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Businesses urged to help dyslexics win the war against emails

Businesses urged to help dyslexics win the war against emails
24th March 2021 Ian Streets

A dyslexic entrepreneur is seeking the help of businesses and employees as he works to develop an assistive tool which will make email easier for people who share his condition.

Dileepa Ranawake, who was diagnosed with dyslexia at 18, is drawing on his background in technology and health projects to create, which will enable dyslexic people to read and prioritise their emails up to five times faster without having to open them.

Dyslexia is recognised as a disability under the Equality Act because individuals with the condition are considered to be at a substantial disadvantage when compared to people who do not have the condition.

In the workplace it is all too often poorly understood by employers who may not be aware of the indicators.  As with any other impairment, employers have a duty to make reasonable adjustments for someone who is dyslexic, and it is hoped this study will raise awareness of that.

Dileepa is a former CEO and director of Yorkshire-based technology and health business Kinata. He said: “With dyslexia you spend your life going through school and being told you are lazy and bad at stuff and most of the time you are trying about five times as hard as anybody else.

“There are obvious barriers to being dyslexic but there are big advantages too. People with dyslexia have off-the-chart abilities with problem-solving, creativity and verbal communication. More than one third of entrepreneurs are dyslexic. We need to empower people to do the things that they want, remove the barriers so we can help people double down on their strengths.

“There are so many dyslexic people who develop huge levels of anxiety every day and with me it’s about emails, so I am self-funding the research and development of to help people with dyslexia read their email up to five times faster by reducing the word count by 80 per cent and highlighting key information and actions.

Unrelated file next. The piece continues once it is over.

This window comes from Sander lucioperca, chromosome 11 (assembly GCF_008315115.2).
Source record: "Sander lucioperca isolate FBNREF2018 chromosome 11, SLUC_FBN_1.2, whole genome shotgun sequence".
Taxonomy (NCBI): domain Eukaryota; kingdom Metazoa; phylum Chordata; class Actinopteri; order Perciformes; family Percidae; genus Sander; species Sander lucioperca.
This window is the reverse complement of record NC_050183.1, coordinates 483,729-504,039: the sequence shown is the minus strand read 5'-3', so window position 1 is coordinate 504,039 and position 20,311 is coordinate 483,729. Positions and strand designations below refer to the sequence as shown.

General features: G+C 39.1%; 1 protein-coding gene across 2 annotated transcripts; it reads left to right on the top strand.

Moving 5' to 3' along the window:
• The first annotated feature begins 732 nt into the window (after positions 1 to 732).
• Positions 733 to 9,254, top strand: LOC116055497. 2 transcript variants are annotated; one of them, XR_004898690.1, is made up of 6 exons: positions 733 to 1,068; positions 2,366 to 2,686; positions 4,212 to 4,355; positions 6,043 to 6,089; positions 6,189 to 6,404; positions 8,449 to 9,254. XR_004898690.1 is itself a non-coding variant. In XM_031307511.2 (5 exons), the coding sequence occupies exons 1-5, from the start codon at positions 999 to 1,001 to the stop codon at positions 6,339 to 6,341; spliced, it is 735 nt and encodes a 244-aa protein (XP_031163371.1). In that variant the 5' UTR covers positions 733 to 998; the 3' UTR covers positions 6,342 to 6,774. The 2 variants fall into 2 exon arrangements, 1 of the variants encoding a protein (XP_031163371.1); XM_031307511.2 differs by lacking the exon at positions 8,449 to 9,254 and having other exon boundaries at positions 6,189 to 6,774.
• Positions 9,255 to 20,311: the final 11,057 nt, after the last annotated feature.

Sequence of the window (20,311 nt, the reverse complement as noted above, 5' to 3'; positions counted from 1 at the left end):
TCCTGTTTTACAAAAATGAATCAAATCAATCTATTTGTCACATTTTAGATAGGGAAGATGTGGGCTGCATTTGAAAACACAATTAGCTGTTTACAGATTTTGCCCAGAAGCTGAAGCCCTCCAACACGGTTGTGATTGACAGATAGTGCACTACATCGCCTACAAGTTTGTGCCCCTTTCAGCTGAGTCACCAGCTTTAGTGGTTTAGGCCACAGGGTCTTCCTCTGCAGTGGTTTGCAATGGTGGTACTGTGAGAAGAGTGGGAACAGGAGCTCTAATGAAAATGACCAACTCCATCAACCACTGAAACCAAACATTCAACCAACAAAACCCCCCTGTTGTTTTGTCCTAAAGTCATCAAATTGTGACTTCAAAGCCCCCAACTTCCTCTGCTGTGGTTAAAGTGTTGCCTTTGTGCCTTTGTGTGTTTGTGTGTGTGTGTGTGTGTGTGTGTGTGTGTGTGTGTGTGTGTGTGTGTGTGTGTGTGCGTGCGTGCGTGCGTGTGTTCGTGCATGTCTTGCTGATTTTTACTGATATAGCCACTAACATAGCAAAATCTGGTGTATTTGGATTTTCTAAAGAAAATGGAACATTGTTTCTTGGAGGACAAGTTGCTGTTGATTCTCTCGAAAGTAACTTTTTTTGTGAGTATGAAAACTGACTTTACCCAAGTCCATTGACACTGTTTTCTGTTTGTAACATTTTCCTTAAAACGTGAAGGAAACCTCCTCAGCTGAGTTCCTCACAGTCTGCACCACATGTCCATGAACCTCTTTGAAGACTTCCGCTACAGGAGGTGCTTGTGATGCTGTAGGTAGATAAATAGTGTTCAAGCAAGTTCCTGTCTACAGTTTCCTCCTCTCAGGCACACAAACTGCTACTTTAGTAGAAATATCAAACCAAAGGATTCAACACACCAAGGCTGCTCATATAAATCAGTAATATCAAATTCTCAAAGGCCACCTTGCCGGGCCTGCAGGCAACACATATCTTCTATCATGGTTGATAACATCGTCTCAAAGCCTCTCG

“If you are really on form it might be slightly easier to read an email in a really quiet room, in the perfect moment. But the thing with excess anxiety is not knowing if the email is important or difficult and what the key tasks are. People with dyslexia spend so much time re-reading their emails and that drastically reduces the time they can spend leveraging the strengths of being dyslexic. We’re trying to fix that by removing a big barrier.”

The aim is to develop the service to work across any email provider, client or device. It’s being trialled among Dileepa’s business contacts and he is eager to gain feedback from a wider sample.

He said: “We need bigger organisations who have dyslexic employees because we want them to do more to support the 10 per cent of the workforce that has dyslexia. I am looking for employees and organisations, business leaders and owners who typically get a high volume of emails.

“There are about 7.6 million dyslexic professionals worldwide who use email and speak English. We want to reach people who are dyslexic and woke up this morning feeling as though they were about to go to war with their inbox.”

To contribute to the research please visit


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